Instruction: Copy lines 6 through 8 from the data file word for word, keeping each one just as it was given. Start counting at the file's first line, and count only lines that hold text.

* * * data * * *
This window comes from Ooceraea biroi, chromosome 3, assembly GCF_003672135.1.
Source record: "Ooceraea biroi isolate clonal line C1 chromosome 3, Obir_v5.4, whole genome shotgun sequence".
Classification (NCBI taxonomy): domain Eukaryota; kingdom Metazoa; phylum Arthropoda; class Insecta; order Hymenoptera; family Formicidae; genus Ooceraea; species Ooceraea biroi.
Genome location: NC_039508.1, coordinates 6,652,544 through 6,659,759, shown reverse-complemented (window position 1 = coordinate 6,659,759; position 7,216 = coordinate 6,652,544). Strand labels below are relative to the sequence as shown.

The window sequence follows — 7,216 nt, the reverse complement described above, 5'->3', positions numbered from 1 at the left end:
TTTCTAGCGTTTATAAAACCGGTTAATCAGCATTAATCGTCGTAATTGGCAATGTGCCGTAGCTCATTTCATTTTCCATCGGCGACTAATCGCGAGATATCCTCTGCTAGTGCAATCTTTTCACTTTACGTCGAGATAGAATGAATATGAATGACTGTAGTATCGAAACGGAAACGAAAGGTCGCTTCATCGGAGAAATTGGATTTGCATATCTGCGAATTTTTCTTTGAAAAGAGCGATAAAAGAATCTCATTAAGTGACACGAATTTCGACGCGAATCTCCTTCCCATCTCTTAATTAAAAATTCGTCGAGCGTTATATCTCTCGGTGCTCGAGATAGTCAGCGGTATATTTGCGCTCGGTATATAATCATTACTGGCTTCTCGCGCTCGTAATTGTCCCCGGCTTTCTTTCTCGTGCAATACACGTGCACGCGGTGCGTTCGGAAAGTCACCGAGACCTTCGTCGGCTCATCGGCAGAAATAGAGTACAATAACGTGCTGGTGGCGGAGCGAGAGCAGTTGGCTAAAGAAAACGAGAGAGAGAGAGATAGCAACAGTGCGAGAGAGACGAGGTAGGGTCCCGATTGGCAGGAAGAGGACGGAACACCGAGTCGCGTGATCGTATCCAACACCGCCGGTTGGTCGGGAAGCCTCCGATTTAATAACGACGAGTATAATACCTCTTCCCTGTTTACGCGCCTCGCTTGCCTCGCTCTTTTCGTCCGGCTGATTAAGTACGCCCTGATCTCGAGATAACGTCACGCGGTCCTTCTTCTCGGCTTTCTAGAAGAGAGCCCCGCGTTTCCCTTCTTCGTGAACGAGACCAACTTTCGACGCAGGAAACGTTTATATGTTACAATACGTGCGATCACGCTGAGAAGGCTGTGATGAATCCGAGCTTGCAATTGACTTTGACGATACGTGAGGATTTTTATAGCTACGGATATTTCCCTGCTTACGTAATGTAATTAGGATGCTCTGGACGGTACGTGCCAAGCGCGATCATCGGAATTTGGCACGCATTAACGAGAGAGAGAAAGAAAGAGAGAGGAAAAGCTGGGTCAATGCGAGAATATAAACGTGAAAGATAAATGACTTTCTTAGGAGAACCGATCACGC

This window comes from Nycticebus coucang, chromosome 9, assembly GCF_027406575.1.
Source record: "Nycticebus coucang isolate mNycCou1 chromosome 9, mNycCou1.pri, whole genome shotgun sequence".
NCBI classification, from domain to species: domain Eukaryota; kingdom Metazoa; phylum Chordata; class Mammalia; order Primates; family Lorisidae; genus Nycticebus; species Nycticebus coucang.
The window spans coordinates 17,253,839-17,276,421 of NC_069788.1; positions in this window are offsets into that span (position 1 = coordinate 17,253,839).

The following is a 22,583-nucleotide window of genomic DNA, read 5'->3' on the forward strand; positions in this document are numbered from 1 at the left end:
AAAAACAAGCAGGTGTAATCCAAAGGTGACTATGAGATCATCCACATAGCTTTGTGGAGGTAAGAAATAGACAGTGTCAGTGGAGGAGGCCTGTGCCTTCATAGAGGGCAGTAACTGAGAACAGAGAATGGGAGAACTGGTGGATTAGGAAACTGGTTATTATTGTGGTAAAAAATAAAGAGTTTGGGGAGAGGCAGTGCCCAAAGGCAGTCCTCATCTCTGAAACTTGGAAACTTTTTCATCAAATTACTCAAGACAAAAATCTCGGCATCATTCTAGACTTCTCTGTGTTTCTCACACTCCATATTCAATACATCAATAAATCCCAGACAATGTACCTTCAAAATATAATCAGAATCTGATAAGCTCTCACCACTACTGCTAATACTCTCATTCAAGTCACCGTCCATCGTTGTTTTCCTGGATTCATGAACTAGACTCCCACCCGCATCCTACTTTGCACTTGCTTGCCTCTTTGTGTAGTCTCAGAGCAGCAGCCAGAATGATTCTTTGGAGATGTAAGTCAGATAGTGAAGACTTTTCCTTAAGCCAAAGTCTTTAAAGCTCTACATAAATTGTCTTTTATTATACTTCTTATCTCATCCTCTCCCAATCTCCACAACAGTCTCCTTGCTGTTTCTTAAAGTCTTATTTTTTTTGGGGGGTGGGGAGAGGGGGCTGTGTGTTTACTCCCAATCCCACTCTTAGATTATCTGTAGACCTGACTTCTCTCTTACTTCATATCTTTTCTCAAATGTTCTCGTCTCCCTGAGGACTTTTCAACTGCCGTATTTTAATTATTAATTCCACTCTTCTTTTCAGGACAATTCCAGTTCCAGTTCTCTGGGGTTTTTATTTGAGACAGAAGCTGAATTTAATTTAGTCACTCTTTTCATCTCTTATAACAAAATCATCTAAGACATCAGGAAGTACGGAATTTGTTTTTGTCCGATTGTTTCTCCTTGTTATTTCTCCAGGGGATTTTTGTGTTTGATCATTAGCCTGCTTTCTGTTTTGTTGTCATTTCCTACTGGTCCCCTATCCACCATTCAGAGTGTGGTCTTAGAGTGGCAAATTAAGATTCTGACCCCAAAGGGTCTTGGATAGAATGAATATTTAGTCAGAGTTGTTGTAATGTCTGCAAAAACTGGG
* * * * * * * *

TTTCTAGCGTTTATAAAACCGGTTAATCAGCATTAATCGTCGTAATTGGCAATGTGCCGTAGCTCATTTCATTTTCCATCGGCGACTAATCGCGAGATATCCTCTGCTAGTGCAATCTTTTCACTTTACGTCGAGATAGAATGAATATGAATGACTGTAGTATCGAAACGGAAACGAAAGGTCGCTTCATCGGAGAAATTGGATTTGCATATCTGCGAATTTTTCTTTGAAAAGAGCGATAAAAGAATCTCATTAAGTGACACGAATTTCGACGCGAATCTCCTTCCCATCTCTTAATTAAAAATTCGTCGAGCGTTATATCTCTCGGTGCTCGAGATAGTCAGCGGTATATTTGCGCTCGGTATATAATCATTACTGGCTTCTCGCGCTCGTAATTGTCCCCGGCTTTCTTTCTCGTGCAATACACGTGCACGCGGTGCGTTCGGAAAGTCACCGAGACCTTCGTCGGCTCATCGGCAGAAATAGAGTACAATAACGTGCTGGTGGCGGAGCGAGAGCAGTTGGCTAAAGAAAACGAGAGAGAGAGAGATAGCAACAGTGCGAGAGAGACGAGGTAGGGTCCCGATTGGCAGGAAGAGGACGGAACACCGAGTCGCGTGATCGTATCCAACACCGCCGGTTGGTCGGGAAGCCTCCGATTTAATAACGACGAGTATAATACCTCTTCCCTGTTTACGCGCCTCGCTTGCCTCGCTCTTTTCGTCCGGCTGATTAAGTACGCCCTGATCTCGAGATAACGTCACGCGGTCCTTCTTCTCGGCTTTCTAGAAGAGAGCCCCGCGTTTCCCTTCTTCGTGAACGAGACCAACTTTCGACGCAGGAAACGTTTATATGTTACAATACGTGCGATCACGCTGAGAAGGCTGTGATGAATCCGAGCTTGCAATTGACTTTGACGATACGTGAGGATTTTTATAGCTACGGATATTTCCCTGCTTACGTAATGTAATTAGGATGCTCTGGACGGTACGTGCCAAGCGCGATCATCGGAATTTGGCACGCATTAACGAGAGAGAGAAAGAAAGAGAGAGGAAAAGCTGGGTCAATGCGAGAATATAAACGTGAAAGATAAATGACTTTCTTAGGAGAACCGATCACGC

This window comes from Nycticebus coucang, chromosome 9, assembly GCF_027406575.1.
Source record: "Nycticebus coucang isolate mNycCou1 chromosome 9, mNycCou1.pri, whole genome shotgun sequence".